Friday, February 18, 2011
Character vs. Content
I've been looking at movies, TV shows, and cable series lately. I've been watching them and have found out that a lot of what I like in these shows are the characters in them. Of course series shows on TV have a distinct advantage over movies and that is we follow a character or characters through the course of a season. Movies can only get it right in about two hours and it's all on the director and actor to make sure that the audience follows our protagonist throughout the film. I'm not going to say one is easier then the other. There are some series that do it right, and there are some series that fail to illicit our attention. In movies I've always gone by the rule that if I am not convinced in the first ten minutes of the film that I'm interested in the character or characters I lose my attention to the story. If I don't believe in a character in a series I change the station, so some series on TV have to meld content and character together by drawing in the audience slowly, but having a hook in the first ten minutes. Movies also do this but not as quick as TV or cable does.
In a series the producer may have a story arc he or she follows that was created by the series creator. Most successful TV shows have these. The more the creator knows where he or she wants to take the story the better the character arc is. Movies on the other hand are story centric. It's usually up to the actor to get the performance the director wants of the character he or she is playing. Usually this is done before the cameras even start rolling. In rehearsal and readings the actor and director talk about the character and what that character is feeling and his or her motivation. Through these readings and rehearsals the actor comes up with a sort of profile of the character they are playing.
In a series this happens in readings, and rehearsals too, but in TV time is short because your producing several episodes of a story or stories. Maybe the episodes are connected, but usually the story is new. It is in episodic TV where the actor can slowly work in his or her performance. An example of this would be NCSI. The actors on that series have been with us for a awhile, and there have even been actors who have left the series, yet what NCSI does is that we as an audience "like" the characters they play. The banter between the characters in the series provides us with some personnel information of the characters, which we like.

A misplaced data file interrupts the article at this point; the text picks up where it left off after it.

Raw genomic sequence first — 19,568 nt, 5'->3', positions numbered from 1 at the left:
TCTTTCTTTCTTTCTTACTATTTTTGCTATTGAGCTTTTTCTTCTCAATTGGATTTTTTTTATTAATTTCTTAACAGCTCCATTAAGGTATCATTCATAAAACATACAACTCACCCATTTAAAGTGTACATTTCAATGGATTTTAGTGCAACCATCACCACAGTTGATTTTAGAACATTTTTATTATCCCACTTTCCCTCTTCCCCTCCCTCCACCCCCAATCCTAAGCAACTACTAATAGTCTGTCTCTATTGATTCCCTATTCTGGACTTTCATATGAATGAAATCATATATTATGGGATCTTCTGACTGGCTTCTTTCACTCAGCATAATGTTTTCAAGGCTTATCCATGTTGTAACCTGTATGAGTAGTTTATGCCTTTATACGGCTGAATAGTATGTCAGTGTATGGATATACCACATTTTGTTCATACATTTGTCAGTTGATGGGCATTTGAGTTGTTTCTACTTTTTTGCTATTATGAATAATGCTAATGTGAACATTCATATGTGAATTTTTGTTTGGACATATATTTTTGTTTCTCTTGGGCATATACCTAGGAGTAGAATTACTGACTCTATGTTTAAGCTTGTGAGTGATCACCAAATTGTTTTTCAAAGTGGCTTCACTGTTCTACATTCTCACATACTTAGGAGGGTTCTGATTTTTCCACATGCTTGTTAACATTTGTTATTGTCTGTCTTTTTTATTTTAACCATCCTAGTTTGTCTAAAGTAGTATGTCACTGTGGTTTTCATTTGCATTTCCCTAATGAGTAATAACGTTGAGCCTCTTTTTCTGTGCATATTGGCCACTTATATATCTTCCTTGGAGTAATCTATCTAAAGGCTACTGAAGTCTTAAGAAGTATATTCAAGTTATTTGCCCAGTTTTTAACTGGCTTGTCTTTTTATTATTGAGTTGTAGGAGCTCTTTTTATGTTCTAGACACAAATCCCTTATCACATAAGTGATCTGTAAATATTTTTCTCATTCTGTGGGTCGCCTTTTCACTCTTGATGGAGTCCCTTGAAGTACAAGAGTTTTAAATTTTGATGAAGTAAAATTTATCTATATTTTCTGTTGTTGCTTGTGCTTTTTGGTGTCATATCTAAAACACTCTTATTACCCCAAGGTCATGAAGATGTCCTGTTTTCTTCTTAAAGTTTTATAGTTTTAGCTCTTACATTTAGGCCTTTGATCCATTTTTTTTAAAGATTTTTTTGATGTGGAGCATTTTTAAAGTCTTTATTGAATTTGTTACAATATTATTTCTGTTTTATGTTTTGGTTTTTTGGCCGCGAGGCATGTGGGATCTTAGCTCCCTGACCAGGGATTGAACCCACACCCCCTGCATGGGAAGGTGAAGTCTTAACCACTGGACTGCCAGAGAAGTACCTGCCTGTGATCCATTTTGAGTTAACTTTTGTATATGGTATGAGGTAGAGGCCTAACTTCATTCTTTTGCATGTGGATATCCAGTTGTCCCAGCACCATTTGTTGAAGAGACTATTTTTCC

The writers use this to create engaging stories, yet it's interesting to see what the actor comes up with as his or her performances evolve in the series.
In movies it's a bit quicker. An actor needs to know what the character does, what his or her back story is. Usually this helps their performances and helps propel the story forward. I remember talking to actors on my feature and the one thing I regret is that I didn't have more rehearsal time. What saved me was that I had some great actors who took the time to talk amongst themselves about their characters. They would run it past me, and I would usually help fill in the blanks of what I thought. This helped since I was the writer, but I do believe that if I had rehearsed a bit longer I would have gotten a stronger story out of it. Nuances in characters is the key sometimes. The way an actor walks, and the way their character re-acts to situations can tell volumes about their character, which enrich the story.
Series have a distinct advantage there, but the one thing they do have to do is tell "good" stories" that rivet the audience to the couch. It's really hard to do this in 45 minutes, yet some successful series like "Blue Bloods, "NCSI", and "CSI: Las Vegas" do so perfectly. This is even harder in half hour shows known as sit-coms. Some sit-coms that have really done this are "MASH", 'All in the Family", "Alice", "Family Ties", and "Maude" just to name a few. In all of these sit-coms the actors themselves had to bring out the characters in the story. Of course this was done with some talented writers, producers and directors. Chemistry between actors and other talent is important, and using professional actors makes ones life easier. Actors who know their craft and who continue to study their art can make a semi-interesting story something that resonates with its audience.
So what am I trying to say here? Is story important? Is character important? I think it's a bit of both. If the audience doesn't identify with a protagonist how can they elicit sympathy for that character. Eventually they loose interest in the story, and that is something you don't want as a producer or director. As a writer always re-write, and as a director always be open to ideas that actors bring to a character. It can make a so-so story into a strong story, and a good story into a better story.